starring Alec Baldwin, Emilio Estevez, Jena Malone, Taylor Schilling
written and directed by Emilio Estevez
by Alice Stoehr "They're on the wrong side of the law for all the right reasons," runs the tagline for Wisdom (1986), Emilio Estevez's directorial debut. The star of Repo Man and The Breakfast Club was in his mid-twenties when he cast himself opposite then-fiancée Demi Moore, the two of them playing Robin Hood figures on a crime spree. In the decades since, he's had a patchy career as a filmmaker, garnering few awards and little acclaim for one passion project after another. Reviewing the period drama Bobby in 2006, critic A.O. Scott wrote that Estevez "sets himself a large and honorable task. It is important to appreciate this in spite of his movie's evident shortcomings." The same applies to The Public, in which Estevez stars as Stuart Goodson, a Cincinnati librarian fretting over the ethics of his job. One winter night, his branch's homeless clientele stages a sit-in over the city's lack of shelters, and as the police and press get involved, the library becomes a political battleground. Estevez's ambitions are transparent: This is a Capraesque fable for our troubled times, with Stuart as its Mr. Smith or Longfellow Deeds. Most of the film takes place over a matter of hours in a single location, and each figure in the stand-off symbolizes a different ideological perspective. Some sample dialogue: "The public library is the last bastion of true democracy that we have in this country." Lest the viewer get confused.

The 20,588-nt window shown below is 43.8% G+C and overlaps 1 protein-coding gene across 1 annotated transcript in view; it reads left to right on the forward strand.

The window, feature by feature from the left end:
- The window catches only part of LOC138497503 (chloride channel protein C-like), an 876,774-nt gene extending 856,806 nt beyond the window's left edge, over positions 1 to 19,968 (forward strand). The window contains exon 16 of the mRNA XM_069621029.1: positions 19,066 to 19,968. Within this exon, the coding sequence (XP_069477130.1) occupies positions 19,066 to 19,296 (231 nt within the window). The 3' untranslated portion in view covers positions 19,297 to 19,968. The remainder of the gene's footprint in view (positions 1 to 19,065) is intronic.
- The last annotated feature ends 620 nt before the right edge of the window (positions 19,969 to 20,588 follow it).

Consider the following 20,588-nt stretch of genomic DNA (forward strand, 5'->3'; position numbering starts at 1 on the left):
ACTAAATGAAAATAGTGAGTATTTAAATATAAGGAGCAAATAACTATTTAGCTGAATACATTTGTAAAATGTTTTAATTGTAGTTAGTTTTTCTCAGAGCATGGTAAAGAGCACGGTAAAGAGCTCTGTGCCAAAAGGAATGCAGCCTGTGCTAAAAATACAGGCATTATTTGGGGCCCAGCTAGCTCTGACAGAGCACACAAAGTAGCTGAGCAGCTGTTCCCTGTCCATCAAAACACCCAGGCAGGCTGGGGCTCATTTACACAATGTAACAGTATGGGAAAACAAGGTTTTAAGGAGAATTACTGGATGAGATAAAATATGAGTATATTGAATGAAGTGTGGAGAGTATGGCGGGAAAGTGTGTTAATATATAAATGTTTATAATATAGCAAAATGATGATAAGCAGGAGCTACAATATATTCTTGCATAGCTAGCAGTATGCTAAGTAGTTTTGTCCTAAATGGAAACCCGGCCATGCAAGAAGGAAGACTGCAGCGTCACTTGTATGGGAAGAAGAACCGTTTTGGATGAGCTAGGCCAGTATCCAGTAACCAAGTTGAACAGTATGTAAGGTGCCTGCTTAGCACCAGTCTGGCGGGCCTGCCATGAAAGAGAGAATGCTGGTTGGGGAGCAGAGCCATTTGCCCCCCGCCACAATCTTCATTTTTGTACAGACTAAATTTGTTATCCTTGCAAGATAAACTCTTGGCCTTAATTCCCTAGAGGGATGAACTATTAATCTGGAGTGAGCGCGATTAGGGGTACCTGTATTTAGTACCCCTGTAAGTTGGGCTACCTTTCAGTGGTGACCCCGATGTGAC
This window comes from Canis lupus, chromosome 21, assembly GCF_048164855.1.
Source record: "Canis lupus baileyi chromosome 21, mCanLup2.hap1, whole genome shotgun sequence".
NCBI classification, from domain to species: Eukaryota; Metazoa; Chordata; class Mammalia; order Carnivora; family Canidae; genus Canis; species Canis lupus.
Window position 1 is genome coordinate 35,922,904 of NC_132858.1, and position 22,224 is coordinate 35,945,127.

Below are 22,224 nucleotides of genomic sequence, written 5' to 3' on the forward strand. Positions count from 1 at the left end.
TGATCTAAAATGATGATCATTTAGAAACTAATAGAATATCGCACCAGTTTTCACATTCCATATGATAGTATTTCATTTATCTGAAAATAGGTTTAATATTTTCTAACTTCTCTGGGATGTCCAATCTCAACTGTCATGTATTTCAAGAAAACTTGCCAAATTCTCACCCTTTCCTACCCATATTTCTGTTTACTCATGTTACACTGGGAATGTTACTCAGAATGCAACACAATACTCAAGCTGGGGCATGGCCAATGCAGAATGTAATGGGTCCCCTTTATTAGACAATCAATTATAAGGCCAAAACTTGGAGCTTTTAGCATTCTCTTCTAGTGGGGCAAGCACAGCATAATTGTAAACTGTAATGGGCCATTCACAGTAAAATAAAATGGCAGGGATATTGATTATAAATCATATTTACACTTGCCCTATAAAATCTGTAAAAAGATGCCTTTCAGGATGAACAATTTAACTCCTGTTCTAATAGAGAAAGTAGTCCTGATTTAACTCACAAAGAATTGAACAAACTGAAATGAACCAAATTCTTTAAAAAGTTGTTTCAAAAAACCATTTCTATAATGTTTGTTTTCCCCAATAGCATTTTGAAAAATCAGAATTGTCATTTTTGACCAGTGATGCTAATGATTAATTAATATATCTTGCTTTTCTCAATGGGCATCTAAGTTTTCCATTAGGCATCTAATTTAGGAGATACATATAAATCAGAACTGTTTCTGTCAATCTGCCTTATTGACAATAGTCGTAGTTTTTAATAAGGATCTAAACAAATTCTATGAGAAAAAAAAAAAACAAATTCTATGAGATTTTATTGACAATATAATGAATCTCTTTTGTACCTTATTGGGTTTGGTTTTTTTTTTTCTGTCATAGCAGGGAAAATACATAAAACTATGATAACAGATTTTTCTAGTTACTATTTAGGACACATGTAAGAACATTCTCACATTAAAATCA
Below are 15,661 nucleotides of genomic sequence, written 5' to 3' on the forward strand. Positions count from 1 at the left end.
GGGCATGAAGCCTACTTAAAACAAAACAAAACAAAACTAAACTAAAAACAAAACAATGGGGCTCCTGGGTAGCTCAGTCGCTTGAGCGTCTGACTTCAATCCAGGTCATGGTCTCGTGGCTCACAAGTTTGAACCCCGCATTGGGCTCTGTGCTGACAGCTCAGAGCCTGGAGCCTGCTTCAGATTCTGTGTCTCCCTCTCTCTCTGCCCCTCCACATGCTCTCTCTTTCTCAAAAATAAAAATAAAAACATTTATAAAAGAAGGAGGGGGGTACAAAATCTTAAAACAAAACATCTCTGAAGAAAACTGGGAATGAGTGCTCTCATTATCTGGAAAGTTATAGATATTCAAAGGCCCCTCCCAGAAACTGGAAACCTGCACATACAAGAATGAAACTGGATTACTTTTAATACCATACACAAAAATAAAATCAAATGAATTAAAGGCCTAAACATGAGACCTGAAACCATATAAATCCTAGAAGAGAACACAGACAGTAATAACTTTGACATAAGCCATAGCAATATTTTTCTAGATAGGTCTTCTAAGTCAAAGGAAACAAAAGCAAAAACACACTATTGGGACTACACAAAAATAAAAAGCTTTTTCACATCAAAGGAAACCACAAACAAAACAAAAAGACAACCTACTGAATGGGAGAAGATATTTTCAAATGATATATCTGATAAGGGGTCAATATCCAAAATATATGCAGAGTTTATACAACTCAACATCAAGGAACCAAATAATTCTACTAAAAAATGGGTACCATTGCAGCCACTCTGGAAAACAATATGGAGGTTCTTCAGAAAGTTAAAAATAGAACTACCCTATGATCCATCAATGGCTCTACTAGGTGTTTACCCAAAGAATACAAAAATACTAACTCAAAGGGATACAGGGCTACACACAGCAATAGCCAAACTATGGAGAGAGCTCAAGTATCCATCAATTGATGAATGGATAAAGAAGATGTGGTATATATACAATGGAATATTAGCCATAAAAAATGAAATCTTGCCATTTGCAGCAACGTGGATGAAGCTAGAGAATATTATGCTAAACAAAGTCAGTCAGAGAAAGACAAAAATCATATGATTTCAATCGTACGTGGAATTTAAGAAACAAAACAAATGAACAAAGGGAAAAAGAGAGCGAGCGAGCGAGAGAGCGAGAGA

Although his passion as a filmmaker is tangible, Estevez's work on screen is ruinously self-conscious. Everything down to a momentary stammer while reciting from The Grapes of Wrath feels affected for the sake of sentiment. As a director, he's haphazard; he and Spanish cinematographer Juan Miguel Azpiroz, with whom he worked on The Way (2010), make heavy use of the fluorescent lighting in Cincinnati's actual downtown library. So the film looks drab, when not downright unpleasant. Over-the-shoulder shots are especially crude, with the blurry actor in the foreground typically obscuring half the frame. Composition is not a priority here. This is, instead, a film of themes: books are good, poverty is bad, and the one can help alleviate the other. Every idea's overt, whether through broad allusions to "fake news" and police violence or fanciful plotting whereby good intentions win the day. But lines like "Books helped me get sober" aren't half as powerful as a stray announcement that's faintly audible early on over the library's PA system: "A training course on how to administer Narcan will be taking place this Saturday." That grain of real-life detail hinting at the prospect of opioid overdose stands in sharp contrast to the film around it. Though actor, writer, and director Emilio Estevez might again be "on the wrong side of the law for all the right reasons," right reasons alone don't make for good art.